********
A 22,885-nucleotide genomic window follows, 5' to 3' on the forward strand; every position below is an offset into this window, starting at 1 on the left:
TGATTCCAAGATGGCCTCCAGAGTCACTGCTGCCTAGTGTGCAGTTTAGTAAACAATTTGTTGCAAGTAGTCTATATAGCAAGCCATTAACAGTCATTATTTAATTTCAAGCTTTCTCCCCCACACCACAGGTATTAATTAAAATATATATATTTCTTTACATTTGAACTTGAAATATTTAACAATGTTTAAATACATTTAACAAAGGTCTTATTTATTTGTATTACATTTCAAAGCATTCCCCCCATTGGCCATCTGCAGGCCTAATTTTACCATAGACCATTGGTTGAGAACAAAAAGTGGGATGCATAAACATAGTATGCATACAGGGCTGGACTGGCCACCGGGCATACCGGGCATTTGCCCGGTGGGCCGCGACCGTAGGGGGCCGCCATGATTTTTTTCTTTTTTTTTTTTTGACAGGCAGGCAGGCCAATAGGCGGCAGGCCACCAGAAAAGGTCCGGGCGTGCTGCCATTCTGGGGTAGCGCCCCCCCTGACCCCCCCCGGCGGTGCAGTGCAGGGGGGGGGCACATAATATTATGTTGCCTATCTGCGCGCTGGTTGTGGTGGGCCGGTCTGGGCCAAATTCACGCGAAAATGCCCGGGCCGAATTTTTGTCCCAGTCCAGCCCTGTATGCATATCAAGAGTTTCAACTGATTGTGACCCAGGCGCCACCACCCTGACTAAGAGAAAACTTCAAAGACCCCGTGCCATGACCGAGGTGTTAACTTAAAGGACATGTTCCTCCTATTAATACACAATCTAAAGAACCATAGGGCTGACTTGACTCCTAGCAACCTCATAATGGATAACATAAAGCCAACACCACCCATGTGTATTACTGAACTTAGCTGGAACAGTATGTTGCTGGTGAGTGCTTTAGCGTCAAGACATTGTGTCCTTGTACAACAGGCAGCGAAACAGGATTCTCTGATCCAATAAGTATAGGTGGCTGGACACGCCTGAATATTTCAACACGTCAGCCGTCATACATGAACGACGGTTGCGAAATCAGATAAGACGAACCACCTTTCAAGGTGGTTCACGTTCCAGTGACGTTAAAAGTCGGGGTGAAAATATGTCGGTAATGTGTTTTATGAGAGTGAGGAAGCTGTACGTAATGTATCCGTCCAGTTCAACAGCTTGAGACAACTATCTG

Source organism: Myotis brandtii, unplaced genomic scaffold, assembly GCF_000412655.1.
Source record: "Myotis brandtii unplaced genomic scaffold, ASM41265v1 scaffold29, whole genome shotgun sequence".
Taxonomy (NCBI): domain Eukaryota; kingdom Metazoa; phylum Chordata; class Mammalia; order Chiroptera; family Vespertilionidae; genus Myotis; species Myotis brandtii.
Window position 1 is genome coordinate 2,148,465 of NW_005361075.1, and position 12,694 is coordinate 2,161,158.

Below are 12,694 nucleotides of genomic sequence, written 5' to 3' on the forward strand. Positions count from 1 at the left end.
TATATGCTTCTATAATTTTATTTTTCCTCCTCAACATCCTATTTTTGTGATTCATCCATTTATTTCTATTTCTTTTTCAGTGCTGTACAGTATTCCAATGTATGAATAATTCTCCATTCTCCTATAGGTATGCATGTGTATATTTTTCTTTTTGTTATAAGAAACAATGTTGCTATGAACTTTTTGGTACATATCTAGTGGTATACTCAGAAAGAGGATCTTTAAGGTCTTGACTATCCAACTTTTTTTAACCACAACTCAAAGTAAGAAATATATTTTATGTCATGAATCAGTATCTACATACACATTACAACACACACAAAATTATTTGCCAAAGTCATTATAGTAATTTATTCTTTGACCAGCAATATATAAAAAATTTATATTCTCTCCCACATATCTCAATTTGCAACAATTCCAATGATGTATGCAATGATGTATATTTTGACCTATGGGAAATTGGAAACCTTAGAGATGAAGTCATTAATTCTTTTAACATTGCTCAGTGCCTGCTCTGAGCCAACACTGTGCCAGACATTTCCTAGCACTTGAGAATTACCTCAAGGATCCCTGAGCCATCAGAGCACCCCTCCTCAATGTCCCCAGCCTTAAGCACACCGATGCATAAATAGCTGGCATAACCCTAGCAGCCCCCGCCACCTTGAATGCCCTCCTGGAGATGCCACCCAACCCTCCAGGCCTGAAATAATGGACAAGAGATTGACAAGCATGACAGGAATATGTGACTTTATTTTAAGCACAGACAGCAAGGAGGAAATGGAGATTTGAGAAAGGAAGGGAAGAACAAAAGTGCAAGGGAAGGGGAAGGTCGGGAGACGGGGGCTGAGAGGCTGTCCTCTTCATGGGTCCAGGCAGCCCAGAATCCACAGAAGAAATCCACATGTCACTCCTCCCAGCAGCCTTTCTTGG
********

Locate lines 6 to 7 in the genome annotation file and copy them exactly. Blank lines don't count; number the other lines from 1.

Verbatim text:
Window position 1 is genome coordinate 2,148,465 of NW_005361075.1, and position 12,694 is coordinate 2,161,158.

Below are 12,694 nucleotides of genomic sequence, written 5' to 3' on the forward strand. Positions count from 1 at the left end.